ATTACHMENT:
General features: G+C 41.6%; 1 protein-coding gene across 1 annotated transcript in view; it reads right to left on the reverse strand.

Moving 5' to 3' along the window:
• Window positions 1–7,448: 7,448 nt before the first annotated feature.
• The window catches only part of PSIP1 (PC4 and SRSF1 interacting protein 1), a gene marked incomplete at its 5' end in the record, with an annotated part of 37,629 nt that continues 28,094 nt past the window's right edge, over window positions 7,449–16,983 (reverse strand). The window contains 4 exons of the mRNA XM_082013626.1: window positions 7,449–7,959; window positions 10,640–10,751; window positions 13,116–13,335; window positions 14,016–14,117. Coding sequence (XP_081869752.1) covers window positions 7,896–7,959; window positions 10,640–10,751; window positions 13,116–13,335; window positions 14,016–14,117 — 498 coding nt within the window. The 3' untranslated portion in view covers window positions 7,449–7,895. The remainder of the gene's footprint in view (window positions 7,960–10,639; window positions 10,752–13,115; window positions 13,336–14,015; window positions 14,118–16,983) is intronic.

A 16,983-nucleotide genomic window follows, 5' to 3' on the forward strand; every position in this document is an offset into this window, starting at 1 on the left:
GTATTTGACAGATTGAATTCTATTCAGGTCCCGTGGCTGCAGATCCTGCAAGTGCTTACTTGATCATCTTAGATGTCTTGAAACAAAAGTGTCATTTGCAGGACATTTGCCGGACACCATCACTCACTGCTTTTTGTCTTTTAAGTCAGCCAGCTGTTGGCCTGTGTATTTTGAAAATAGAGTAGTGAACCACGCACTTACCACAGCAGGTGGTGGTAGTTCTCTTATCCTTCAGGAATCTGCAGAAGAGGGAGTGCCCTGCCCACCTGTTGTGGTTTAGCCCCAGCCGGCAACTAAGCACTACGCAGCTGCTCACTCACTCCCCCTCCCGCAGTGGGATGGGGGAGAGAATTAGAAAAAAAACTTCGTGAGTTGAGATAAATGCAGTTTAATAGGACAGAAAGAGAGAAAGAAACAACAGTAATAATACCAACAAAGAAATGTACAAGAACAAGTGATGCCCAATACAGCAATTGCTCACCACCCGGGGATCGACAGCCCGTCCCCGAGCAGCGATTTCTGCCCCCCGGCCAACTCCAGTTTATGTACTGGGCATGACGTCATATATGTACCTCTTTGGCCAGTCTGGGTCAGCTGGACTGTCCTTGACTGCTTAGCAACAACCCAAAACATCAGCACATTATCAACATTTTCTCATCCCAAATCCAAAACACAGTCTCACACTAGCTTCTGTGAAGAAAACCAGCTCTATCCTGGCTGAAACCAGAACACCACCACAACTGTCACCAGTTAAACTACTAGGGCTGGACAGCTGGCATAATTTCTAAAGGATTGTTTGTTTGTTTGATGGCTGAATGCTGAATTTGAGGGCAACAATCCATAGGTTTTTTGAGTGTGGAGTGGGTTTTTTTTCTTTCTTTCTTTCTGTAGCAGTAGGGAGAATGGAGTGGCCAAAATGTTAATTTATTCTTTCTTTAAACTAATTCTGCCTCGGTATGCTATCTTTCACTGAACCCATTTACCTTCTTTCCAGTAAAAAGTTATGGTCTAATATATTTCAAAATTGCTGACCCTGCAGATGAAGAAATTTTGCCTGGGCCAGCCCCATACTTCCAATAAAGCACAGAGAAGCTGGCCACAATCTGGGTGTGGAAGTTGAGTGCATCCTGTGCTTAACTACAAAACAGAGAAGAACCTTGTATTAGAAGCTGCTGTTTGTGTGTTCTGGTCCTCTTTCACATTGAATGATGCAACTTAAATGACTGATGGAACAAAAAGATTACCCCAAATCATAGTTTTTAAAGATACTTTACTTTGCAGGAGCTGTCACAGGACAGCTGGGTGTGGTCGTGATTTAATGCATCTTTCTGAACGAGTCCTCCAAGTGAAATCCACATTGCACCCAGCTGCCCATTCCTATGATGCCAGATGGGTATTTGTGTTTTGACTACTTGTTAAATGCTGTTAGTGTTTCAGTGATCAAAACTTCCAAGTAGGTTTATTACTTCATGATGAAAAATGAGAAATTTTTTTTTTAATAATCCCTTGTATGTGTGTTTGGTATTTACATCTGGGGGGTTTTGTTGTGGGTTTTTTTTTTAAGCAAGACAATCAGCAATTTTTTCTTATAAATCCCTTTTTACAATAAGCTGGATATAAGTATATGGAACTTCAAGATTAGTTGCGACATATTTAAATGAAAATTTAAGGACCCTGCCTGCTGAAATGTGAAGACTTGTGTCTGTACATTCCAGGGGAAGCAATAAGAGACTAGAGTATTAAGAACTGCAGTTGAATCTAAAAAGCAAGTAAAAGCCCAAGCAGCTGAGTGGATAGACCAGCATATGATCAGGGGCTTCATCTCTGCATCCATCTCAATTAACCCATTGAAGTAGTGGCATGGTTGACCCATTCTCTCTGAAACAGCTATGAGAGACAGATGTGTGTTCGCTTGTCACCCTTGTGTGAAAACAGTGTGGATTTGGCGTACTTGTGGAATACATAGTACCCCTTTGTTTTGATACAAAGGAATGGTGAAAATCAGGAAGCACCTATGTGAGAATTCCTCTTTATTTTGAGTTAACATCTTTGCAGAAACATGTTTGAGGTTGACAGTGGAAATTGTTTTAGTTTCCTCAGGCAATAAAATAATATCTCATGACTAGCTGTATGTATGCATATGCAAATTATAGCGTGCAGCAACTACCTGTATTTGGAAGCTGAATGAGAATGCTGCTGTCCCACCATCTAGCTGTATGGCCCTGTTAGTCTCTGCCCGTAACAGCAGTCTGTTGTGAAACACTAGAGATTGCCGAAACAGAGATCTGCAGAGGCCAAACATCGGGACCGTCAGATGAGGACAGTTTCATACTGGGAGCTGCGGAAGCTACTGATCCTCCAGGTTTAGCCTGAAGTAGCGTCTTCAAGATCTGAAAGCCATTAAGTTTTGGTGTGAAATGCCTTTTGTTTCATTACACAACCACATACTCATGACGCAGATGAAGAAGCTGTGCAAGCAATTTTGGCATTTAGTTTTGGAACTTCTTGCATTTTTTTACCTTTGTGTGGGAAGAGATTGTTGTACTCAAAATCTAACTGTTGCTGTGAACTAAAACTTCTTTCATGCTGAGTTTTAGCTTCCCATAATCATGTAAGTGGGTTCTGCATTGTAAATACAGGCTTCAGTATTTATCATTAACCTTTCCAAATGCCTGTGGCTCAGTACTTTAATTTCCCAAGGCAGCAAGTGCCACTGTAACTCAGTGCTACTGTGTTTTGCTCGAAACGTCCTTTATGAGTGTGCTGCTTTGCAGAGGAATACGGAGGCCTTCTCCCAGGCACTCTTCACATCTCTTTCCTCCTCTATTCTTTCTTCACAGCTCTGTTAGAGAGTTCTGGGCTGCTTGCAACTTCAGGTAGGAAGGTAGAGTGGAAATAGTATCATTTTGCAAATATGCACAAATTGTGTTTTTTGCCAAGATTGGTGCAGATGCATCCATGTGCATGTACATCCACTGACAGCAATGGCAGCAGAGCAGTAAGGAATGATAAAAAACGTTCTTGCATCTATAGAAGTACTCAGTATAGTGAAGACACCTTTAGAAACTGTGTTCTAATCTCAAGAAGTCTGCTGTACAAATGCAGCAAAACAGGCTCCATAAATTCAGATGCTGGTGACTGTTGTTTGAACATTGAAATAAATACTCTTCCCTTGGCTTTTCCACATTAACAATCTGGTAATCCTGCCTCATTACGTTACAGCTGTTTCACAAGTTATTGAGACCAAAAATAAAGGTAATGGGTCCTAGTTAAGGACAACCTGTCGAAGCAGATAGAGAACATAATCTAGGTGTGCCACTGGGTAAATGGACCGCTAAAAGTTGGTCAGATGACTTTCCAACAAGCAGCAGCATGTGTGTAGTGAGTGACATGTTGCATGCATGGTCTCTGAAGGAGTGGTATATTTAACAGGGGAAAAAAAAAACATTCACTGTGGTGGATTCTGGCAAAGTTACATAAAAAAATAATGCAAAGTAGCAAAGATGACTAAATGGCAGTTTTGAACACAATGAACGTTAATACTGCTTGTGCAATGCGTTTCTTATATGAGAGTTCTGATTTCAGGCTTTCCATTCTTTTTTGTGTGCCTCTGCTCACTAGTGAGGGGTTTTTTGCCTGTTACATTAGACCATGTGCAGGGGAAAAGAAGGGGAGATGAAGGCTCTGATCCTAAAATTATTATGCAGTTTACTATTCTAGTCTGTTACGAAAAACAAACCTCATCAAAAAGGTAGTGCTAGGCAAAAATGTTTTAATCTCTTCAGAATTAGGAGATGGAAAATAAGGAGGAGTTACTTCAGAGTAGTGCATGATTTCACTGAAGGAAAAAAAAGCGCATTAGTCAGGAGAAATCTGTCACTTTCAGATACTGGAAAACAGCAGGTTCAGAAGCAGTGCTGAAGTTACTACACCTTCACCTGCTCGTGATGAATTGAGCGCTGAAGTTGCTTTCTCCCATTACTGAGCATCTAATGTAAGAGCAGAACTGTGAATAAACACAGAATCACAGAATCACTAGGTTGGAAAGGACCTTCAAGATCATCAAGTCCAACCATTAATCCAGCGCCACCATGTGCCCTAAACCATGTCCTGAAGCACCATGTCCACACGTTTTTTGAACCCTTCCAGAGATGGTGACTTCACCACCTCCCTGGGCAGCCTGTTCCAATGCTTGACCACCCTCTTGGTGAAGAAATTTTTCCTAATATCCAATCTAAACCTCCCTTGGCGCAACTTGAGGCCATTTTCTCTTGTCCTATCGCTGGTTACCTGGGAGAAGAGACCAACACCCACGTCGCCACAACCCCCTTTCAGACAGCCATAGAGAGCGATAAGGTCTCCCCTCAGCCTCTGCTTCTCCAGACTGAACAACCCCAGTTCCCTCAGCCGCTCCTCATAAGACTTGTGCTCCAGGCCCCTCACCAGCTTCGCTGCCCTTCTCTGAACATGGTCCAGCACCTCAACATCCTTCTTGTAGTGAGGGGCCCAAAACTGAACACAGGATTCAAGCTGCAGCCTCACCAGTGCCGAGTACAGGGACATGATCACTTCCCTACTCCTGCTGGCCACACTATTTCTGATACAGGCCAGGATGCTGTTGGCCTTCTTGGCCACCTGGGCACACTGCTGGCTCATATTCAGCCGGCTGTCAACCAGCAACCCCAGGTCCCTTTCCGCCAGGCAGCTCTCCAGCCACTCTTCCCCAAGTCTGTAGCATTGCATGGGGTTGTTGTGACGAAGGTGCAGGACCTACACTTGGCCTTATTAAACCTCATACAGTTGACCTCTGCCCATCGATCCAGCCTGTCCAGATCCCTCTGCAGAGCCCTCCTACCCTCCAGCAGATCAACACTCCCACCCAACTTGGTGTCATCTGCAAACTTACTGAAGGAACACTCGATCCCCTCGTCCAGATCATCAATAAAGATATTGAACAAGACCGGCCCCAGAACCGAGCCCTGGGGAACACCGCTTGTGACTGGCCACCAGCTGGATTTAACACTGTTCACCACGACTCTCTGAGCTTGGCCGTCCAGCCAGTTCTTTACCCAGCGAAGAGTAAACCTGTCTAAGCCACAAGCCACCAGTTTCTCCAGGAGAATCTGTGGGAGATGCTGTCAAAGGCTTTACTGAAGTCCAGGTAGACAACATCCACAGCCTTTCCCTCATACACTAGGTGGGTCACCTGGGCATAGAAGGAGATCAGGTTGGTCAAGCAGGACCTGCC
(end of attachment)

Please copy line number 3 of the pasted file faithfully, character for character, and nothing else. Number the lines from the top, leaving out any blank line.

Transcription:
• Window positions 1–7,448: 7,448 nt before the first annotated feature.